“The UCCMM intervened in this case because climate change disproportionately affects First Nation communities, our traditional way of life and our ability to assert and exercise jurisdiction in relation to environmental issues that directly impact their lands and their people,” said Patsy Corbiere, UCCMM Tribal Chair. “As stewards of the largest freshwater island in the world we are ensuring that the courts take into account the Anishinabek perspective when determining if climate change is a matter of national concern. As the quality and quantity of our natural resources and medicines continue to diminish with the effects of climate change, it is vital that our voices be heard and our rights be respected.”

In the current appeal to SCC, the AN and UCCMM urged the court to “adopt an approach to the issues in this case which allows jurisdictional space for all levels of government: federal, provincial and Indigenous, in regulation of critical environmental matters.” Patricia Lawrence from Westaway Law Group, appearing on behalf of the AN and UCCMM, argued that “First Nations should not be left without effective redress as a result of federal-provincial jurisdictional disputes.

The Crown must be held accountable for the protection and preservation of the aboriginal and treaty rights recognized and affirmed by section 35 of the Constitution Act, 1982. If the provinces are unable to effectively protect these rights, the federal government must be permitted to step in and enact legislation,” said Chief Corbiere.


January 31, 2019


Environmental Impacts

Redwater Energy avoids liability for orphaned wells

Alberta Energy Regulator (AER) – Supreme Court of Canada decision 2019 SCC 5 ruled in favour of the AER and Orphan Well Association’s (OWA’s) appeal of the Redwater decision. From the May 2016 Redwater decision until January 30, 2019, receivers and trustees involved in 28 insolvencies renounced their interest in more than 10 000 AER-licensed sites (wells, facilities, and pipelines) with deemed liabilities of almost $335 million. In that same period, the OWA’s inventory of wells increased more than 300 per cent from 768 to 3100.

We recognize that funds are limited in many insolvency cases and that there may not be enough to fully address all end-of-life obligations, which reinforces the need for further changes. To address this, we are currently working on an improved liability management framework that we believe will strengthen our existing system.


December 30, 2018


Environmental Impacts

Redwater Energy avoids liability for orphaned wells

Macleans -Environmental Protection and Enhancement Act: requires owners of contaminated land – including oil and gas sites – seeking remediation certificates to report “new information” as well as meet specific timelines and instructions to remediate land and prevent future adverse effects.


July 4, 2017


Environmental Impacts

Redwater Energy avoids liability for orphaned wells

Alberta Energy Regulator (AER) – The May 19, 2016, decision by the Court of Queen’s Bench of Alberta in the matter of Redwater Energy Corp. allows receivers and trustees to disclaim Alberta Energy Regulator licensed assets and avoid their abandonment and reclamation obligations. Disclaiming unprofitable sites allows a company to reap the benefits of producing Alberta’s natural resources while avoiding the costs to repair the land, permanently impacting the environment, the economy, and the safety of Albertans.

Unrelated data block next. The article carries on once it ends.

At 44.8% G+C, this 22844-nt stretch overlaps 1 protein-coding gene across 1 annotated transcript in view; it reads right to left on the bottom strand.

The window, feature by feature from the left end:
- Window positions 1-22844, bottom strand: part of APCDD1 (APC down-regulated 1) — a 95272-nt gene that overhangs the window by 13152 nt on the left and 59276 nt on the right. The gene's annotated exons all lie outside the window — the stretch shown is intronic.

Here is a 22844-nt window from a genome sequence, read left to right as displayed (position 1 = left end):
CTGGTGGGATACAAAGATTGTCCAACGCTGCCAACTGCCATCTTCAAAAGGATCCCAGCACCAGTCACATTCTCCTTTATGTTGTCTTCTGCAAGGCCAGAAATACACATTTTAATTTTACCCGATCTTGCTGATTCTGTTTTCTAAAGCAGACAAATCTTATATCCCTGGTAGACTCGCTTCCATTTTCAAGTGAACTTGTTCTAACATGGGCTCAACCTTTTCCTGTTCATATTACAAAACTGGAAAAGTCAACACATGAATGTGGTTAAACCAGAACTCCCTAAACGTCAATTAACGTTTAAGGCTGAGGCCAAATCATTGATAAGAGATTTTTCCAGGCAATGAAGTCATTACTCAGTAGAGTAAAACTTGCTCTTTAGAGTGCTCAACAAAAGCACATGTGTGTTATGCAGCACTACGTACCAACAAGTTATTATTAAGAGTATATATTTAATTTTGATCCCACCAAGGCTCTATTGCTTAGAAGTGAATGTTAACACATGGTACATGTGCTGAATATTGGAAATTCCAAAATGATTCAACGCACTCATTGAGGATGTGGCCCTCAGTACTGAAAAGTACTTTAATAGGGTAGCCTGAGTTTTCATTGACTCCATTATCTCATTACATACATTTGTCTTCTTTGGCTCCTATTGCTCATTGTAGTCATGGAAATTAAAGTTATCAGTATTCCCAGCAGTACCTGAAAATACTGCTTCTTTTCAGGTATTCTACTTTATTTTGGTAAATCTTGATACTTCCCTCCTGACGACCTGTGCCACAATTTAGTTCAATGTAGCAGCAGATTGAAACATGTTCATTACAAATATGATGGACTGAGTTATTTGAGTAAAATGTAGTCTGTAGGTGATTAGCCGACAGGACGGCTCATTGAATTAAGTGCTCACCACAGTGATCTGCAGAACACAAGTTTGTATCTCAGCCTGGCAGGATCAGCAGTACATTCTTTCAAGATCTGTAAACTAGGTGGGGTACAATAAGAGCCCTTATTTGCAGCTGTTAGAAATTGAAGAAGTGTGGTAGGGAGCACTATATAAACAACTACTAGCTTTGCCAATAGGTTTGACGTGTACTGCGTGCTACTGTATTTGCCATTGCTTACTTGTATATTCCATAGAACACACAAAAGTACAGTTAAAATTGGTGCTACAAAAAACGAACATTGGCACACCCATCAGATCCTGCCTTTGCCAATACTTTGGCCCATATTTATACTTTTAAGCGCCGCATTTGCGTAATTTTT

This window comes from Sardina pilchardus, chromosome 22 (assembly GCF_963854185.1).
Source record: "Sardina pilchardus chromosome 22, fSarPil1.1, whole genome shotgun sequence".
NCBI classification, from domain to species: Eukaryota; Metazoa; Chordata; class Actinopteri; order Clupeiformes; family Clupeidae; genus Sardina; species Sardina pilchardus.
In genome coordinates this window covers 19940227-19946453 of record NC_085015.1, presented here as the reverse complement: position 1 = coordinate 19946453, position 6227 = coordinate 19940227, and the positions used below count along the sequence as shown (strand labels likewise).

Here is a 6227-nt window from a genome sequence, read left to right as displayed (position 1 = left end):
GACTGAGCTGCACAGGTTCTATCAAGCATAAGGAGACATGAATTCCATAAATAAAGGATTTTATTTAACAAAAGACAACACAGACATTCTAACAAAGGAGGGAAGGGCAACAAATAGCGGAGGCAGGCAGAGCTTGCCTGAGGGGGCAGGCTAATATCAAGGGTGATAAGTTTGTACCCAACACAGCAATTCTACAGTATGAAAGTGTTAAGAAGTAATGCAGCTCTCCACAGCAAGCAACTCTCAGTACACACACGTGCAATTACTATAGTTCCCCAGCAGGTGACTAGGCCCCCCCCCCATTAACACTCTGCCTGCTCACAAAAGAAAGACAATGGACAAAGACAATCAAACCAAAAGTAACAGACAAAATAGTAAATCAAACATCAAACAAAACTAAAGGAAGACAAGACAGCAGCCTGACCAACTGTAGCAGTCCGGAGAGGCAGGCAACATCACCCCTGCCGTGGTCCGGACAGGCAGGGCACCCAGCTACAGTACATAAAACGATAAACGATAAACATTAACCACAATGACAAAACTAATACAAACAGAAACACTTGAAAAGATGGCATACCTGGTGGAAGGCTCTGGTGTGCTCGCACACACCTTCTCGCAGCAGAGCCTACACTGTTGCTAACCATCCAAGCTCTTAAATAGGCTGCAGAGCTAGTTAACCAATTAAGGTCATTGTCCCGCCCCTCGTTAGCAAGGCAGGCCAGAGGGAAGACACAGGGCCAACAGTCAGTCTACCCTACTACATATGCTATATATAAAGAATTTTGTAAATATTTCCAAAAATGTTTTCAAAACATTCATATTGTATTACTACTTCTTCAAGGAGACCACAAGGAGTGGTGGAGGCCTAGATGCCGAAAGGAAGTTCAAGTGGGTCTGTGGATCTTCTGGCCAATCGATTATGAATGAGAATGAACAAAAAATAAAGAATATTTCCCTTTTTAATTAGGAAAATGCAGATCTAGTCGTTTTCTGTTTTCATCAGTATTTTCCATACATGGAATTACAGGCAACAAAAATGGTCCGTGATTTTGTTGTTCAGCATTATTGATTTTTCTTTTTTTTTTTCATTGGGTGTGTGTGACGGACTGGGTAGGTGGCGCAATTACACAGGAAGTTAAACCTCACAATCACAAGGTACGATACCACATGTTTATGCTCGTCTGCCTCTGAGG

The majority decision of the Court of Appeal of Alberta upheld this decision. In the 13 months since the decision, about 1 000 AER-licensed sites have been disclaimed with estimated liabilities of more than $56 million, and the Orphan Well Association’s inventory has more than doubled from almost 1 200 to more than 3 200. The decision has resulted in an unacceptable risk to Albertans, presents an environmental risk across Canada and all industry sectors, and undermines the foundation with which oil and gas licenses are issued.
The Court of Appeal decision is being appealed to the Supreme Court.


June 5, 2020


Environmental Impacts

Suspension of Environmental Monitoring in Oil Sands

Three First Nations in northeast Alberta – Athabasca Chipewyan First Nation, Fort McKay First Nation and Mikisew Cree First Nation – have jointly filed an appeal related to recent Alberta Energy Regulator (AER) decisions to suspend key aspects of environmental monitoring in the oil sands. The First Nations were not consulted on decisions that clearly impact Alberta Energy Regulator’s (AER) ability to identify and mitigate these impacts in traditional territories.

These suspensions affect water, air, wildlife, and groundwater monitoring, including a joint air monitoring program with the Fort McKay First Nation, a community surrounded by oil sands and vulnerable to air quality impacts. Meanwhile, production continues with no clear oversight into the impacts on health and the environment or end date established for many suspensions.

“A significant part of our concern is the lack of due process. Industry should not be able to petition its own regulator to relax approval conditions with virtually no oversight. This industry needs to maintain its pursuit of ethical oil. This is not how you do it,” stated Archie Waquan, Chief of the Mikisew Cree First Nation “The decisions to suspend environmental monitoring were made unilaterally. We were not notified—in fact, we would have had no idea this had occurred if it had not been revealed in the press,” stated Mel Grandjamb, Chief of Fort McKay First Nation. Consultation would have enabled us to inform the regulator how its monitoring decisions impact our Nations. Both we and the industry would have been better served by the clarity that consultation would have contributed to these decisions.”